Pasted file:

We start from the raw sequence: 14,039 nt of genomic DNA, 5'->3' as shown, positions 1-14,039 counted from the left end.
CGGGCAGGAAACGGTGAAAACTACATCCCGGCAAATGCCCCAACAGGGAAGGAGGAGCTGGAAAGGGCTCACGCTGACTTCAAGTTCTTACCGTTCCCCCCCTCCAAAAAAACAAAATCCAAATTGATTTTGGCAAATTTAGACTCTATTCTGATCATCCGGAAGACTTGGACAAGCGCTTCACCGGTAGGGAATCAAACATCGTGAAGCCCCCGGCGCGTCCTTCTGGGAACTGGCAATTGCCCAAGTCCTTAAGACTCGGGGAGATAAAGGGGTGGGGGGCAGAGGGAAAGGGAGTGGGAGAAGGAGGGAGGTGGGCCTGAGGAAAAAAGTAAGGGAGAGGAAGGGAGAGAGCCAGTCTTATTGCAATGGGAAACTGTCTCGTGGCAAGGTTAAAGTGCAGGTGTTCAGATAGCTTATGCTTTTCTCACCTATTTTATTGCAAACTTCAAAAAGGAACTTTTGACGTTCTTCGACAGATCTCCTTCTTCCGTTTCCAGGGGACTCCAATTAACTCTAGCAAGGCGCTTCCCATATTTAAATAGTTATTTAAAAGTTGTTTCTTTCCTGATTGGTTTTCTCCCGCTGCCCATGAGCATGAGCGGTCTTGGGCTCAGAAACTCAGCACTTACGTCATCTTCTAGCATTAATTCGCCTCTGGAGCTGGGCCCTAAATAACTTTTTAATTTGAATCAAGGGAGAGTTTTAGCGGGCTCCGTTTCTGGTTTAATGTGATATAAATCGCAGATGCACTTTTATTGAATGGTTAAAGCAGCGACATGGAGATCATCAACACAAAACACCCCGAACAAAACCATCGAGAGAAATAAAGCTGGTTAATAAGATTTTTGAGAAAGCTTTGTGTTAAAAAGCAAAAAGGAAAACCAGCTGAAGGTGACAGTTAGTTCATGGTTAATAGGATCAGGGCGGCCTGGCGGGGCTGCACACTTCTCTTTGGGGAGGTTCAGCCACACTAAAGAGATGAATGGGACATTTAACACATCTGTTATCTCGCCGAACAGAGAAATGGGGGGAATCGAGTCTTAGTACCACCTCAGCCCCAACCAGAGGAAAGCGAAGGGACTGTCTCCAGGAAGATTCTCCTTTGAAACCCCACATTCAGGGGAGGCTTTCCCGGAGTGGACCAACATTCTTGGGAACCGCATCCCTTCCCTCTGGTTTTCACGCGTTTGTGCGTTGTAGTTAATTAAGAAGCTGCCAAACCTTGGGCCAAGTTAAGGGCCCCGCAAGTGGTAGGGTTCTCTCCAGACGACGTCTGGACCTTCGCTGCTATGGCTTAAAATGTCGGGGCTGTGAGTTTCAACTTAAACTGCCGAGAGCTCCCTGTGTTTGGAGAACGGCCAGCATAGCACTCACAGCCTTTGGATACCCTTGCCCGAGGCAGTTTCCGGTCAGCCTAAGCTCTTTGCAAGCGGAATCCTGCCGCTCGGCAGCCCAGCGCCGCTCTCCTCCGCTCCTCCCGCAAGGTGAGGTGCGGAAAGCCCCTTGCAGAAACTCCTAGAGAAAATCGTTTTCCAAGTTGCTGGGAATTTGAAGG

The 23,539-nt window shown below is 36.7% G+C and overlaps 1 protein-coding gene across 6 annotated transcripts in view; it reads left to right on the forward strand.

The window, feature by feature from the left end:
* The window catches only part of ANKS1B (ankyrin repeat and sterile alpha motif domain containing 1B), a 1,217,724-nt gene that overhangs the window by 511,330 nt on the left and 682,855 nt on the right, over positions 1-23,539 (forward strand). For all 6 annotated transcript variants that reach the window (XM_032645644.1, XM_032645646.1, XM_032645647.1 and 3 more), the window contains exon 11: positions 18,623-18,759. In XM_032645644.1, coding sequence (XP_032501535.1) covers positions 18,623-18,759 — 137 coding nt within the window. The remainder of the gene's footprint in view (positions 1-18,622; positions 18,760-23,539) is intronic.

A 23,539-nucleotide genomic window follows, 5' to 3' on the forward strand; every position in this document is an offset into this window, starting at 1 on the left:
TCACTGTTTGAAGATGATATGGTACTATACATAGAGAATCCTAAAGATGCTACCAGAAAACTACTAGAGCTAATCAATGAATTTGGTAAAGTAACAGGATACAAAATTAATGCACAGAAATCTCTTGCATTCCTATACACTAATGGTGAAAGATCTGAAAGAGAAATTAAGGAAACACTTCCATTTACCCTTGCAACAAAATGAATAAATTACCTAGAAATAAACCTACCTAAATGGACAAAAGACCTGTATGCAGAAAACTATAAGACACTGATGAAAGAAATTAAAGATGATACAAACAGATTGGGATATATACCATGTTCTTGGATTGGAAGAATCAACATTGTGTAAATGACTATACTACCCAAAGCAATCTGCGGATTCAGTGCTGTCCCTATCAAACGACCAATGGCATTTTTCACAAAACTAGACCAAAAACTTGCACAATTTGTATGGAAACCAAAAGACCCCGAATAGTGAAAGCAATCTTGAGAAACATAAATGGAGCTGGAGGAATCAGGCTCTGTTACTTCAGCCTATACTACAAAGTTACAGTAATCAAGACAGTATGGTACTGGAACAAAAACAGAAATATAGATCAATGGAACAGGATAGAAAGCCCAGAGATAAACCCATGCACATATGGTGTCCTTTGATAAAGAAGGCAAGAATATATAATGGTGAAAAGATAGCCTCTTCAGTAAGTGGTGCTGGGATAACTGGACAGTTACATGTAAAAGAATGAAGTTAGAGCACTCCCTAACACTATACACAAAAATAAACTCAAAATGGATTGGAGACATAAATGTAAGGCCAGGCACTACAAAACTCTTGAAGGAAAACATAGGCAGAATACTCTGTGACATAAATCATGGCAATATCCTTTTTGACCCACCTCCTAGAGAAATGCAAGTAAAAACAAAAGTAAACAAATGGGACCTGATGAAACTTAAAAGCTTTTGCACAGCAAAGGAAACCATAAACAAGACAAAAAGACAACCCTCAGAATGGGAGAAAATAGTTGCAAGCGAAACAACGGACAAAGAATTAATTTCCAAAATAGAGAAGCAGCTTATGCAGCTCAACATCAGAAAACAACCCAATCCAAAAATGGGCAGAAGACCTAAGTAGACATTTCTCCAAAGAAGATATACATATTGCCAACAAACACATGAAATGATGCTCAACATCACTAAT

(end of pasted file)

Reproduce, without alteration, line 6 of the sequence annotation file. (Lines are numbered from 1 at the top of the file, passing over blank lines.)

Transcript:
A 23,539-nucleotide genomic window follows, 5' to 3' on the forward strand; every position in this document is an offset into this window, starting at 1 on the left: